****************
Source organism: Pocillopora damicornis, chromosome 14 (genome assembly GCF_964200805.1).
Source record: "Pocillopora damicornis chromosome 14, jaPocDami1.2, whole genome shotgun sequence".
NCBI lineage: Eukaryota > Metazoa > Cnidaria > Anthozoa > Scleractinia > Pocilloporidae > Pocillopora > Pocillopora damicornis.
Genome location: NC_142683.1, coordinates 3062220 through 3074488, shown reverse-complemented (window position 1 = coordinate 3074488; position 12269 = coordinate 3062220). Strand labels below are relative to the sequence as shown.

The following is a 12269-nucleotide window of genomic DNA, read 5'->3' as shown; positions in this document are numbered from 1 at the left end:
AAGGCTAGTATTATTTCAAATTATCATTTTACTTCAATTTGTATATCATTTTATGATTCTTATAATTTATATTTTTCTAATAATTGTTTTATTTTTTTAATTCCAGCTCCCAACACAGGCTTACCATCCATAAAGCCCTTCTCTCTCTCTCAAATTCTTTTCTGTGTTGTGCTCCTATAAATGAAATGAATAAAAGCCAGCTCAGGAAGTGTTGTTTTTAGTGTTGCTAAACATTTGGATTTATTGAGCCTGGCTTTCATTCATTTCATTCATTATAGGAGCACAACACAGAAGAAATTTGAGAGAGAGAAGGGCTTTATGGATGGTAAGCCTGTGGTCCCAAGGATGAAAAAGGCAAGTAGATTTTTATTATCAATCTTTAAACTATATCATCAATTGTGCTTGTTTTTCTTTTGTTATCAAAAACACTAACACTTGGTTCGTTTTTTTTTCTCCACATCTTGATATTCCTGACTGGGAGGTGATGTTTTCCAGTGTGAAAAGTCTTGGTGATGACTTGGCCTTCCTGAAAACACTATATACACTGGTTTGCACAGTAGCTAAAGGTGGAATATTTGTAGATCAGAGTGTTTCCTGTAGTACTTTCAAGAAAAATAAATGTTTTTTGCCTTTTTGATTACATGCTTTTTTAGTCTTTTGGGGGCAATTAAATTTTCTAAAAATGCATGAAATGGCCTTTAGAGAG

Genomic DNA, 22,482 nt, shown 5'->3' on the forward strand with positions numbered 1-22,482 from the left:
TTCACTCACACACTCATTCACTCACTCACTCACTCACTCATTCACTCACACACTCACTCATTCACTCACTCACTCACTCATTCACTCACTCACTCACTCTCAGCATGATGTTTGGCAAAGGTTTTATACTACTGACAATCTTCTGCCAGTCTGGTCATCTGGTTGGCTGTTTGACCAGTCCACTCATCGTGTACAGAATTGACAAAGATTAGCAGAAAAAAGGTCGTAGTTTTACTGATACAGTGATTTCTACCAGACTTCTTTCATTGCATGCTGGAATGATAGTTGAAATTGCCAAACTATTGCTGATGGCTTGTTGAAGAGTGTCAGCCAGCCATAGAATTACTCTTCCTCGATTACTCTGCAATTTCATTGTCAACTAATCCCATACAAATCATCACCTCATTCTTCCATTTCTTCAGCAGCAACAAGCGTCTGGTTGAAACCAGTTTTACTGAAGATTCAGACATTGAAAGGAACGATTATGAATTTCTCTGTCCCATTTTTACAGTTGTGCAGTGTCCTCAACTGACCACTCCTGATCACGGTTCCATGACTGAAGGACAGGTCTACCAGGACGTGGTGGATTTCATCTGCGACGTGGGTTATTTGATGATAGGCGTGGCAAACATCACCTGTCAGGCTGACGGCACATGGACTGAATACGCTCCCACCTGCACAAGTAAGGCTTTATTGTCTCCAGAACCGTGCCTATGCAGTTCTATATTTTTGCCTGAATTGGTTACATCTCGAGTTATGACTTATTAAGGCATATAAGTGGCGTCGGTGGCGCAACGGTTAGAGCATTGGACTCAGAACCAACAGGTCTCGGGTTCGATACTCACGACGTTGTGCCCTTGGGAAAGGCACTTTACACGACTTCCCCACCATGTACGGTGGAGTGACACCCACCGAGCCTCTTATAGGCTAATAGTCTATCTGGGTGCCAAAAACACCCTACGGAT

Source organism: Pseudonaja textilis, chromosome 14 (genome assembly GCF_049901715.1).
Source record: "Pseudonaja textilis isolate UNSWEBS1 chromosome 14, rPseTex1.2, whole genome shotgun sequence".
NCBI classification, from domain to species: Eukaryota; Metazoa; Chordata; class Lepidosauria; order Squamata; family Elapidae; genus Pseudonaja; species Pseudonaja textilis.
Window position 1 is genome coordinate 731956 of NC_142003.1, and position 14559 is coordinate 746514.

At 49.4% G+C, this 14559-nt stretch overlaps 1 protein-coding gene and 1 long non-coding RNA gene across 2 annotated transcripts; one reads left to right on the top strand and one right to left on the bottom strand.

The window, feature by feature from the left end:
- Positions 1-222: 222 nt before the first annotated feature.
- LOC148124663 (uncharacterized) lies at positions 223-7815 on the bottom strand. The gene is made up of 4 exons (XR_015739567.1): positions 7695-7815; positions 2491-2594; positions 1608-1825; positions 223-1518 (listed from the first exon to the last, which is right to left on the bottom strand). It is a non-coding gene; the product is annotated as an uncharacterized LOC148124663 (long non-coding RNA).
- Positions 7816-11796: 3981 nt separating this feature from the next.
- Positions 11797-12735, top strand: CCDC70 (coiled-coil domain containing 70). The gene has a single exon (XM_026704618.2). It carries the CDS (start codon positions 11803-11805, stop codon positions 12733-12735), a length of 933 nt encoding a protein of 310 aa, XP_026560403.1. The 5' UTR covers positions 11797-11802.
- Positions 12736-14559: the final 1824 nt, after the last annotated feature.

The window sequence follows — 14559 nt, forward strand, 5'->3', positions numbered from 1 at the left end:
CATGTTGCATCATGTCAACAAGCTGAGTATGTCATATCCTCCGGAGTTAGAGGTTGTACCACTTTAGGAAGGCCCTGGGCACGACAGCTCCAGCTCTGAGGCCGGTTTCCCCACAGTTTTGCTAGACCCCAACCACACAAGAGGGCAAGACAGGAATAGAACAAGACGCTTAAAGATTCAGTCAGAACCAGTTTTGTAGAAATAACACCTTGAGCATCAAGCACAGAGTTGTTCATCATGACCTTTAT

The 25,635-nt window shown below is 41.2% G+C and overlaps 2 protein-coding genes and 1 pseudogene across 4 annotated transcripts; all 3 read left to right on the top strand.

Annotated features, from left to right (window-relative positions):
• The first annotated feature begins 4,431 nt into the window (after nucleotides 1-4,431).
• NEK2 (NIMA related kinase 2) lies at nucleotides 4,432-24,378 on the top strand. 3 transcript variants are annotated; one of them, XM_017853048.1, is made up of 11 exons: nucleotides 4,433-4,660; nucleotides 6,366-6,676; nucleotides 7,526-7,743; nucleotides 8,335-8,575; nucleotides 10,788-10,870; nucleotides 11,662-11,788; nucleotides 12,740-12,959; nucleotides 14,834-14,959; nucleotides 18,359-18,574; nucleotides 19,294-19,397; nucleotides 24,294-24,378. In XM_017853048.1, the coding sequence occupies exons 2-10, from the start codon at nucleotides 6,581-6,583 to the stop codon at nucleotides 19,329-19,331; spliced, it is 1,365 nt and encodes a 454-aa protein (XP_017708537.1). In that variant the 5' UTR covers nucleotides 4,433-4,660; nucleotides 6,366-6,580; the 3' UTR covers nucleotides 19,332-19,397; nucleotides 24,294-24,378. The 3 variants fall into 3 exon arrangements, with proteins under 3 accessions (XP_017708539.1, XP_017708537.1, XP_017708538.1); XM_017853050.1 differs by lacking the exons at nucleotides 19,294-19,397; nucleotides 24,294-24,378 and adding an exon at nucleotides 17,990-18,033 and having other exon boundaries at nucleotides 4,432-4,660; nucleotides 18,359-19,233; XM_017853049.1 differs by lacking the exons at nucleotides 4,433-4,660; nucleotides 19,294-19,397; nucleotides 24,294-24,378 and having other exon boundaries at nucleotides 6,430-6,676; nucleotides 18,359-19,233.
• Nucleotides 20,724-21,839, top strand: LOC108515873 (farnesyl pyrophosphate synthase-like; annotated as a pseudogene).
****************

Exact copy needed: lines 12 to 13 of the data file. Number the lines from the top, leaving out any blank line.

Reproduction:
Window position 1 is genome coordinate 731956 of NC_142003.1, and position 14559 is coordinate 746514.

At 49.4% G+C, this 14559-nt stretch overlaps 1 protein-coding gene and 1 long non-coding RNA gene across 2 annotated transcripts; one reads left to right on the top strand and one right to left on the bottom strand.